The Effects of Aerobic Exercise on Endurance, Strength, Function and Self-Perception in Adolescents with Spastic Cerebral Palsy: A Report of Three Case Studies
Dipti V. Kale
Schlough, K., Nawocsenski, D., Case, L. E., Nolan, K., & Wigglesworth, J. K. (2005). The effects of aerobic exercise on endurance, strength, function and self-perception in adolescents with spastic cerebral palsy: A report of three case studies. Pediatric Physical Therapy, 17, 234-250.
To report the effects of aerobic exercise intervention in ambulatory adolescents with spastic cerebral palsy (CP) on change in endurance, strength, function, and self-perception.
- Adolescents with cerebral palsy (Three were included)
- Type of cerebral palsy: hemiplegia or diplegia
- Ambulatory with or without walking aid or lower-extremity bracing
- Able to walk at least 5 minutes without resting
Instrumentation: Treadmill (Precor C964iTM), recumbent stepper (NUSTEP TRS 4000TM), and elliptical machines (Precor EFX 546TM) with minimal adaptations (straps, gait belt for safety).
Outcome measures were:
- Energy Expenditure Index (EEI), used to examine the extent to which walking speed affects heart rate at self-selected walking speeds. Lower EEI values indicate more efficient gait patterns.
- Lower-extremity muscle strength, measured by a handheld dynamometer (Power Track II Commander TM by JTECH).
- Gross Motor Function Measure (GMFM), used to measure present level of independence of ambulation. It is obtained by scoring performances of standing, walking, running, and jumping.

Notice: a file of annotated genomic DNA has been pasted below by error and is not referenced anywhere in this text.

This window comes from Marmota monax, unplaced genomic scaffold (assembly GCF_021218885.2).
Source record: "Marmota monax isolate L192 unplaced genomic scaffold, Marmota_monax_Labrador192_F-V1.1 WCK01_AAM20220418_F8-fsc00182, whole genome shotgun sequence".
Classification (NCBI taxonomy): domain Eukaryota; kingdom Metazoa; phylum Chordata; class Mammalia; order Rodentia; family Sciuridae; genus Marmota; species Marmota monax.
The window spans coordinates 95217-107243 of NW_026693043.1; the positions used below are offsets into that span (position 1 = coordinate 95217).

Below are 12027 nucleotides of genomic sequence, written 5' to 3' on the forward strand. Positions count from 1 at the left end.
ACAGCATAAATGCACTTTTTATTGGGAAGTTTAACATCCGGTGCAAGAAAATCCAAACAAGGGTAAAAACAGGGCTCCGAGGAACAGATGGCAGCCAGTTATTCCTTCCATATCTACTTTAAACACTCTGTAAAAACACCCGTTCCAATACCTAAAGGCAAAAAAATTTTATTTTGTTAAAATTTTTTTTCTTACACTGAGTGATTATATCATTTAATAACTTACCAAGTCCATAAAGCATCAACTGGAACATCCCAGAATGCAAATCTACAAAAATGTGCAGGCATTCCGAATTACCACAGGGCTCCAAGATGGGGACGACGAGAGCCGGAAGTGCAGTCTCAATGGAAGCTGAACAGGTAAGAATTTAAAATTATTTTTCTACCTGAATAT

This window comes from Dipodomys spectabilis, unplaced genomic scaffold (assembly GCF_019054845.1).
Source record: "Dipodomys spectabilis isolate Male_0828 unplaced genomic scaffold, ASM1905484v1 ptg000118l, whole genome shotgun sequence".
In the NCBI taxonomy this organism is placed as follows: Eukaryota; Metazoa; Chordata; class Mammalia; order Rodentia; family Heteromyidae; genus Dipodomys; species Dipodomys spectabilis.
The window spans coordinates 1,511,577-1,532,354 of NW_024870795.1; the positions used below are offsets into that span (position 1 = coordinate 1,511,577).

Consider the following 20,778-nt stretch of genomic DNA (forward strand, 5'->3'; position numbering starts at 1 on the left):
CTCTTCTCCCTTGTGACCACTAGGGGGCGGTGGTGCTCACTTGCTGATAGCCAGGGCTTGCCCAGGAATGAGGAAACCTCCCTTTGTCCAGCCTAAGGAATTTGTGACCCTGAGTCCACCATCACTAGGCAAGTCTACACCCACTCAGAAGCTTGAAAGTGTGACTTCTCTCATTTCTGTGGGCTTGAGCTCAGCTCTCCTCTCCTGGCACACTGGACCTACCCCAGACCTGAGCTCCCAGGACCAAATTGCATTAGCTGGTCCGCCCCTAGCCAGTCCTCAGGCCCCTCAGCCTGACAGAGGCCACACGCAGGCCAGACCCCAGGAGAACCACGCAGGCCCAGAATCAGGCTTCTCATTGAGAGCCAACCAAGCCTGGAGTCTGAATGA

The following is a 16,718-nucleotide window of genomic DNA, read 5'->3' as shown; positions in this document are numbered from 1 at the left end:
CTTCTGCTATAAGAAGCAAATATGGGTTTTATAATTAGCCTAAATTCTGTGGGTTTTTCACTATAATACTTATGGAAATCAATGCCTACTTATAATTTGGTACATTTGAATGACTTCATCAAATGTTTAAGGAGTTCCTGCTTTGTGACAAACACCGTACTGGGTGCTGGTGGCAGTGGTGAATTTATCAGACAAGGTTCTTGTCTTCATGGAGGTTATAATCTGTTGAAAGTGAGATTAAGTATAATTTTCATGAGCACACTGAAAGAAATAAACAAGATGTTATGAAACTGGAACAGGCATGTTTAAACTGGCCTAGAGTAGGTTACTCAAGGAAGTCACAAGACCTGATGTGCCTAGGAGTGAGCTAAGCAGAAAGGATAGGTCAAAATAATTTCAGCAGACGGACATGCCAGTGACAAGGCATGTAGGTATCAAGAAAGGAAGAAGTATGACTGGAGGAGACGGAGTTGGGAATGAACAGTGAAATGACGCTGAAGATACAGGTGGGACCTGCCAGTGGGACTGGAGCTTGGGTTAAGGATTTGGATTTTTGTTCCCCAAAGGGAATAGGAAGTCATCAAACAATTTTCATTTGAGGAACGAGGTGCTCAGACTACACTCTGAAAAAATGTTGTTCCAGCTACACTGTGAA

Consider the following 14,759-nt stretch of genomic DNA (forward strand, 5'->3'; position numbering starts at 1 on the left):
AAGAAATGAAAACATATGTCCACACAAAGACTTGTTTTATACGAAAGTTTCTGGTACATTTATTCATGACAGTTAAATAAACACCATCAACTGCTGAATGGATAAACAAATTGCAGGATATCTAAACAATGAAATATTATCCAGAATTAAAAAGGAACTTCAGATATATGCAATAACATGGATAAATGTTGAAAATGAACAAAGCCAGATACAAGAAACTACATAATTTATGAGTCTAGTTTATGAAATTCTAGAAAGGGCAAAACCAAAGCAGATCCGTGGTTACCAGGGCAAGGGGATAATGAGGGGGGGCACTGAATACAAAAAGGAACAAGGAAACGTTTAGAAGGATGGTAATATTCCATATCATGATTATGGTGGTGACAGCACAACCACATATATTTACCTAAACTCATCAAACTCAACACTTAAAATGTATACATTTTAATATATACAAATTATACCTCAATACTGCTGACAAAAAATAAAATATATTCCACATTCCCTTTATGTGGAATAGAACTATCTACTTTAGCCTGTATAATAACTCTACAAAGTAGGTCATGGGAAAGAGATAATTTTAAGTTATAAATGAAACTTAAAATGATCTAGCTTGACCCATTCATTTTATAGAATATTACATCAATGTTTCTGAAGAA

- Self-Perception Profile for College Students (SPPCS), used to measure the perceived competence of the participants.
- Rate of Perceived Exertion Scale (RPE), used to measure exertion as perceived by a person.
A single system (A1B1A2B2) design was used with an initial baseline phase (A1), an intervention phase (B1), a post-test or no training phase (A2), and an extended optional independent intervention phase (B2).
A1: Baseline measures 3 times a week for 2 weeks, no intervention.
B1: Initial intervention, data collected once weekly for 6 weeks.
A2: Post-intervention measures, data collected 3 times a week for 2 weeks, no intervention.
B2: Optional training for additional 15 weeks or as long as participant wished, data collected once every alternate week.
Exercise sessions occurred 3 times a week using a treadmill, stepper, or elliptical machine for each session randomly, so that participants utilized all three pieces of equipment once a week. The goal of the 6-week training period was for each participant to exercise 20 consecutive minutes within the predetermined target heart rate, using Karvonen's formula.
Significant changes at p < 0.05:
Participant 1: Improved EEI, reduced walking velocity, increased resting heart rate, and increased muscle strength.
Participant 2: No significant change in EEI, increased walking velocity, reduced resting heart rate, increased walking heart rate, and increased muscle strength.
Participant 3: Deterioration in EEI, reduced resting heart rate, and increased walking heart rate.
This case study investigates the effect of aerobic exercise on various parameters of adolescents with cerebral palsy, not only highlighting the effect on physical condition of the subject, but also the level of functional independence, psychological impact of exercise on self-esteem, image, and competence. This report suggests that aerobic exercise may help increase leg strength, decrease energy required for ambulation, improve gross motor function, and improve self-perception.